I've driven on Thomas Edison's Concrete Mile many times over the past few years, knowing his Portland cement plant wasn't far away. The inventor laid this stretch of State Highway 57 in 1912 to test the effectiveness of concrete as a paving material, yet another of the experiments he was constantly performing to perfect his products.
For as many Edison sites as I’ve tracked down, and for as many concrete houses as I’ve found over the years, I’d never located the exact site of the factory. I’d always left it for another day, passing through the community on my way to check out a lead on another story.
On the recent Route 57 trip, I decided to take a gander. A good practice in directed exploring is to look for the right names, as streets were often named for the people who lived there or the businesses that were located along them. Thus, once I saw Edison Road in Stewartsville, I took the turn. Couldn't hurt.
Older buildings and homes near the intersection with 57 soon gave way to side streets lined with houses of more recent vintage, and eventually farm fields. The road coursed under an aged railroad overpass, and as it curved, a large concrete building stood almost directly in front of me. The company sign in front of it is of recent vintage, but the factory definitely looked as if it could be over a century old. Driving further, I saw evidence of other structures that had once stood nearby but were now pretty much in ruins.
Yup, I'd found the last used and perhaps best-preserved portion of the Edison Portland Cement plant. The business was, to use a well-known bromide, the lemonade to the lemon which had been his iron ore concentrating business in Ogdensburg. Though he lost about $2 million trying to manufacture high-quality iron, he’d recouped some money by selling the byproduct - pulverized rock – to cement companies as an ingredient in their product. Seeing an opportunity, he moved the rock crushing equipment from Sussex Mountain to lime-rich Warren County and started his own Portland cement company.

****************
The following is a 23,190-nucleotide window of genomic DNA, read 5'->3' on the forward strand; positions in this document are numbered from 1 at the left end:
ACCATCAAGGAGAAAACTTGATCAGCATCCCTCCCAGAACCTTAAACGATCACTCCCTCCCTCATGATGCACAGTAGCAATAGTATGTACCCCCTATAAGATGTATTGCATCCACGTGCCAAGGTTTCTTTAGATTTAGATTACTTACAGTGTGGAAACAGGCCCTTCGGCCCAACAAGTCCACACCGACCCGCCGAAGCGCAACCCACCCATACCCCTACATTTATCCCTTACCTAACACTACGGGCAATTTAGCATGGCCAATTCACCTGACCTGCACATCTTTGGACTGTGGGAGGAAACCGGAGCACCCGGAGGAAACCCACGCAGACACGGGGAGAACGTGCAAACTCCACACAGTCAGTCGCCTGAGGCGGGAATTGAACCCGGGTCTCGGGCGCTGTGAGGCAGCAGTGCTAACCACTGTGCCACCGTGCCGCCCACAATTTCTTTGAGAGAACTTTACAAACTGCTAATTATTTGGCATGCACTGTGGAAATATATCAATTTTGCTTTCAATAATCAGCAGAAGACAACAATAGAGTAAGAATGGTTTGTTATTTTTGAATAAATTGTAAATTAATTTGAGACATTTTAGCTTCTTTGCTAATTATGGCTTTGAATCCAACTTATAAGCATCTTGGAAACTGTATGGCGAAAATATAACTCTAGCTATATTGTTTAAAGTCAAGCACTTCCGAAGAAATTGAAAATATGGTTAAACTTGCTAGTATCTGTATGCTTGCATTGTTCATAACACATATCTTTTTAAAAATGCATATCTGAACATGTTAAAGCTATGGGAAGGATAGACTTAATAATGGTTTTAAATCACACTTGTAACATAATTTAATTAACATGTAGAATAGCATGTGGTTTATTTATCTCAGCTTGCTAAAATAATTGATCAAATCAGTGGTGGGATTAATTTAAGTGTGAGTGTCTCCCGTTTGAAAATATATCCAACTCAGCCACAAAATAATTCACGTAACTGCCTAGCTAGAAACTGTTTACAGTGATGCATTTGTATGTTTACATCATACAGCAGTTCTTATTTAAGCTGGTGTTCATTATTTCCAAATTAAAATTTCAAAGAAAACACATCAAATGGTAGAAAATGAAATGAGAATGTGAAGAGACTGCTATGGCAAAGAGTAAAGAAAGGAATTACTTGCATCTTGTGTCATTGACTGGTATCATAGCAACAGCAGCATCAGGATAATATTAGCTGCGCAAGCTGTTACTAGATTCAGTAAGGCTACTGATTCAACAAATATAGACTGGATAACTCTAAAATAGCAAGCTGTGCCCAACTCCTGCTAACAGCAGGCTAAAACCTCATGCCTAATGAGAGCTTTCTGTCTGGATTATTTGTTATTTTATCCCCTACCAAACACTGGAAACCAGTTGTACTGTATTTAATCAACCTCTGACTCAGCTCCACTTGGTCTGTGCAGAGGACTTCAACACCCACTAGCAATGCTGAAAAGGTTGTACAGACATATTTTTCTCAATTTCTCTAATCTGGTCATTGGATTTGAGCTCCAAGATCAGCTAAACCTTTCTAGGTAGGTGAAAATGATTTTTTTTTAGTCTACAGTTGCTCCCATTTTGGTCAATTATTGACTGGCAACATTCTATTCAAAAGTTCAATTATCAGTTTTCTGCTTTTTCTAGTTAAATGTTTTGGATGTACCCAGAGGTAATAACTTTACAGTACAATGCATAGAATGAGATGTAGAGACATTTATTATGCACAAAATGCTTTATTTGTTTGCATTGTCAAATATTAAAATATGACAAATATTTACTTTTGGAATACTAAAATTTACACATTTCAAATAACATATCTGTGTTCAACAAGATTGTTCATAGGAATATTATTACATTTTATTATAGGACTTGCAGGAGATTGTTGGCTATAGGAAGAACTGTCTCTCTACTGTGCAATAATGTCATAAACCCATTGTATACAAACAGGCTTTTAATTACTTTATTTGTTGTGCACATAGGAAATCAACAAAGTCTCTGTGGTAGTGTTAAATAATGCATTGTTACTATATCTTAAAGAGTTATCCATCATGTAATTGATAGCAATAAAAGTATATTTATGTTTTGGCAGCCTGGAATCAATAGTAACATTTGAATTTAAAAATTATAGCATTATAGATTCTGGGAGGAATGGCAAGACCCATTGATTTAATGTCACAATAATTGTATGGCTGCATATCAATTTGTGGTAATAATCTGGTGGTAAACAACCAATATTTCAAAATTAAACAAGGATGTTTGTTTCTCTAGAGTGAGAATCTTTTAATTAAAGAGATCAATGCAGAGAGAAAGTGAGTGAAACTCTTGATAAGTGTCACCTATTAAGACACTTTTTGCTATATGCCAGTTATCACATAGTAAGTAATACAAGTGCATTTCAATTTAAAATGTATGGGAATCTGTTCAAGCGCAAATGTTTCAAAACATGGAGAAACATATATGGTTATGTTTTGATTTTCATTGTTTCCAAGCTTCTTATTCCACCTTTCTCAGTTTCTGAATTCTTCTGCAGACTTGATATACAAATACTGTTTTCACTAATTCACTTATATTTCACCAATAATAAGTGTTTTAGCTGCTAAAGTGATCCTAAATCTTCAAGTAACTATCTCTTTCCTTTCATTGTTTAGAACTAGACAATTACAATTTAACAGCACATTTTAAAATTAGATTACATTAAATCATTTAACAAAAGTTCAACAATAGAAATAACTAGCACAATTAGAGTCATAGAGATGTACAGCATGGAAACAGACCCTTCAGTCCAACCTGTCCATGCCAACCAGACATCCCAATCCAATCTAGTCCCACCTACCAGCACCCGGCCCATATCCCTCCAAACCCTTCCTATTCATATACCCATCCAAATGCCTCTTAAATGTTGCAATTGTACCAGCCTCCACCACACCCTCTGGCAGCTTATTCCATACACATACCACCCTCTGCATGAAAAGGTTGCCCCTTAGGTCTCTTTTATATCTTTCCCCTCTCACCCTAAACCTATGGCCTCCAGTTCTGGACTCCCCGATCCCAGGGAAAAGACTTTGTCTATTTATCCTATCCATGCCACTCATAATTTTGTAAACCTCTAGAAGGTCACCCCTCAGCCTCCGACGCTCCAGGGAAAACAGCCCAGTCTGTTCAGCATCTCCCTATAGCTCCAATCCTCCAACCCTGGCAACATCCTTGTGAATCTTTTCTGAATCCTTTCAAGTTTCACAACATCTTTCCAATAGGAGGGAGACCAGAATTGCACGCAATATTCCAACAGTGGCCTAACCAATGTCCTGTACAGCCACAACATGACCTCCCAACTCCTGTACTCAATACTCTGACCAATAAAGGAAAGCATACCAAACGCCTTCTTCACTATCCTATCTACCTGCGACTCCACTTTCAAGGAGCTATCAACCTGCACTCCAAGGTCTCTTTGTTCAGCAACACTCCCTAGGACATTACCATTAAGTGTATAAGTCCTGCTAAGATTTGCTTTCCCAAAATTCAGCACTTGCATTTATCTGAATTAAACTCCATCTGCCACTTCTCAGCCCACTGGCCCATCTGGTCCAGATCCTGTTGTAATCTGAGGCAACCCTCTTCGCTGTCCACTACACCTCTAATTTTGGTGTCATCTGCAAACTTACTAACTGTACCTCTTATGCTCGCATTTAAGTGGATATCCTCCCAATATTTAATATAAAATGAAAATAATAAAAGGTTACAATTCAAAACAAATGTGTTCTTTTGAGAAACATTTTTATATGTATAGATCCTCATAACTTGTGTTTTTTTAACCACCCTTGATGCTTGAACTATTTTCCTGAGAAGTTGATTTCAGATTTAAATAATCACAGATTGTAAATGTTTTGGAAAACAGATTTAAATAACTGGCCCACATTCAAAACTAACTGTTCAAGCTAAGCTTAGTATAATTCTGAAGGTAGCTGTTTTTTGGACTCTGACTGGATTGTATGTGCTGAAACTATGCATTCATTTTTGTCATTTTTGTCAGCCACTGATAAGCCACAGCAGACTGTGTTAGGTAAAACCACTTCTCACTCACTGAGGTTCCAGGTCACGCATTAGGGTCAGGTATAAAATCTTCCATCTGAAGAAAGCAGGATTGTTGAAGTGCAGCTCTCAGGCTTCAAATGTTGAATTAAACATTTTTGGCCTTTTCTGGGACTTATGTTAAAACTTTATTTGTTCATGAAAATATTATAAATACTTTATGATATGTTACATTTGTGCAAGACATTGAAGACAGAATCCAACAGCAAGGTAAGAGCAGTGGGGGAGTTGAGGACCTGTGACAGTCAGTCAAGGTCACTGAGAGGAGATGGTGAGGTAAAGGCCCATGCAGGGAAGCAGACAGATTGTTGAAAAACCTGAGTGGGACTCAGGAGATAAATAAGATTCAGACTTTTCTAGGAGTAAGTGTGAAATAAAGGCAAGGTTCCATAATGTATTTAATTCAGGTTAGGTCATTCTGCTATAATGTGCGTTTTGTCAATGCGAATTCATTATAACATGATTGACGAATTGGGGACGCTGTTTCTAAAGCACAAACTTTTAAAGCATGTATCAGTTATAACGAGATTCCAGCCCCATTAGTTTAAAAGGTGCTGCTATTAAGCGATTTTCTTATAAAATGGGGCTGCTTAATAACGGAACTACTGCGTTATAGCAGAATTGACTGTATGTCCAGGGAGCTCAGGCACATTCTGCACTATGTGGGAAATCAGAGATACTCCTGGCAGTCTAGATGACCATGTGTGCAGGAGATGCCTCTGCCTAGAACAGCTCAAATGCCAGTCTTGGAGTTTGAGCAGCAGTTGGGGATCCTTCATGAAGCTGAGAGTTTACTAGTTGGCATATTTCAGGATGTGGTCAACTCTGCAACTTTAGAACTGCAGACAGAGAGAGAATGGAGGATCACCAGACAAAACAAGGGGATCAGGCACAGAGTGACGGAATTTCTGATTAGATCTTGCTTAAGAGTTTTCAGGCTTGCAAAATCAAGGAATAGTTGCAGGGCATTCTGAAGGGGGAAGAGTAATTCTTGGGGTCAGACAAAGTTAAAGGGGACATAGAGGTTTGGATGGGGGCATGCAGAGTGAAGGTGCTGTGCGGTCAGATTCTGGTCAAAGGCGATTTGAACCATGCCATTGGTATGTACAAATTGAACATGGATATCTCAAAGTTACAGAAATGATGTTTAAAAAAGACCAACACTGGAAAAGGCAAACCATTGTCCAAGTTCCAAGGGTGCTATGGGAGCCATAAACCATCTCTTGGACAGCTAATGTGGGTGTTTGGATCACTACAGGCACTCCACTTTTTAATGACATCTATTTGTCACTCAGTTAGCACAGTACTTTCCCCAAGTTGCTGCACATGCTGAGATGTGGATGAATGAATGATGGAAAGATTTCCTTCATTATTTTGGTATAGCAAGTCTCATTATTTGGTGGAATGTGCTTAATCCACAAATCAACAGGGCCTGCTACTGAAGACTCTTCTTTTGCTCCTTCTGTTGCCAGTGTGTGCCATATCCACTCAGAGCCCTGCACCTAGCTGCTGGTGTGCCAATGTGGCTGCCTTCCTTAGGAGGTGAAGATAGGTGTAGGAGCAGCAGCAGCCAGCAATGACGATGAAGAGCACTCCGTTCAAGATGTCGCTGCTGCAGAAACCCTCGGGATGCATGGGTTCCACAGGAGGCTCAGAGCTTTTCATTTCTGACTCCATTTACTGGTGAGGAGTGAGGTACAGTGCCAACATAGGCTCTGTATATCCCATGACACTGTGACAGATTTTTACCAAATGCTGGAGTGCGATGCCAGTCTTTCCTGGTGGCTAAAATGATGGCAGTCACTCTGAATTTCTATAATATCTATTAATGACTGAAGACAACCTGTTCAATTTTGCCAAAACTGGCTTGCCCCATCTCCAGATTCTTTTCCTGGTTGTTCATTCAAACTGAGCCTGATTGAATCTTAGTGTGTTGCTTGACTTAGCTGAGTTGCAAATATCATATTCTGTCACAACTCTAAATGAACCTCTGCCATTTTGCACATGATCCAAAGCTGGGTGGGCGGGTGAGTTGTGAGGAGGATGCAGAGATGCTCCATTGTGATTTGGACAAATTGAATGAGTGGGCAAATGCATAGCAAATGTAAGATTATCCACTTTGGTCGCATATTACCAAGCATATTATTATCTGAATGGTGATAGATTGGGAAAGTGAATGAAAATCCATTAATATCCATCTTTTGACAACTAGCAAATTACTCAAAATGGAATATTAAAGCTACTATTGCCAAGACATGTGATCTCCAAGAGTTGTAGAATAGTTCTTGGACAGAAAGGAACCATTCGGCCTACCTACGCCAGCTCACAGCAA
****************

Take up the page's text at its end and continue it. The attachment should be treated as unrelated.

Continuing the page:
The 1600 acre, 60-building facility grew to include the existing factory, lime crushers and a large rail yard to transport finished product out to market. Per his practice of innovating within whatever industry he focused on, Edison introduced a long rotary kiln at Stewartsville that he soon licensed to other manufacturers. Ironically, the design made cement production so economical that it was difficult to make a profit.
|Back in the day, the Edison Portland Cement plant|
was considerably bigger than today's remains would suggest
The most notable use of Edison Portland cement, however, stood on 161st Street in the Bronx. Yankee Stadium may have been the House that Ruth Built, but it was actually poured thanks to the Wizard of Menlo Park. It's said that during the stadium's renovation in the early 1970s, the concrete stubbornly refused to budge, and was left intact.
|A concrete ruin aside Edison Road. What was it? We don't know.|
The present occupant of the plant building has been there since 1975, operating profitably among ruins of the other structures that once served the Edison operation. What those concrete slabs were intended for isn't clear, but those visible from the road stand as testament to Edison's tenacity. They may not be as perfect as they were when first poured a hundred years ago, but I'd venture they'd be pretty hard to demolish.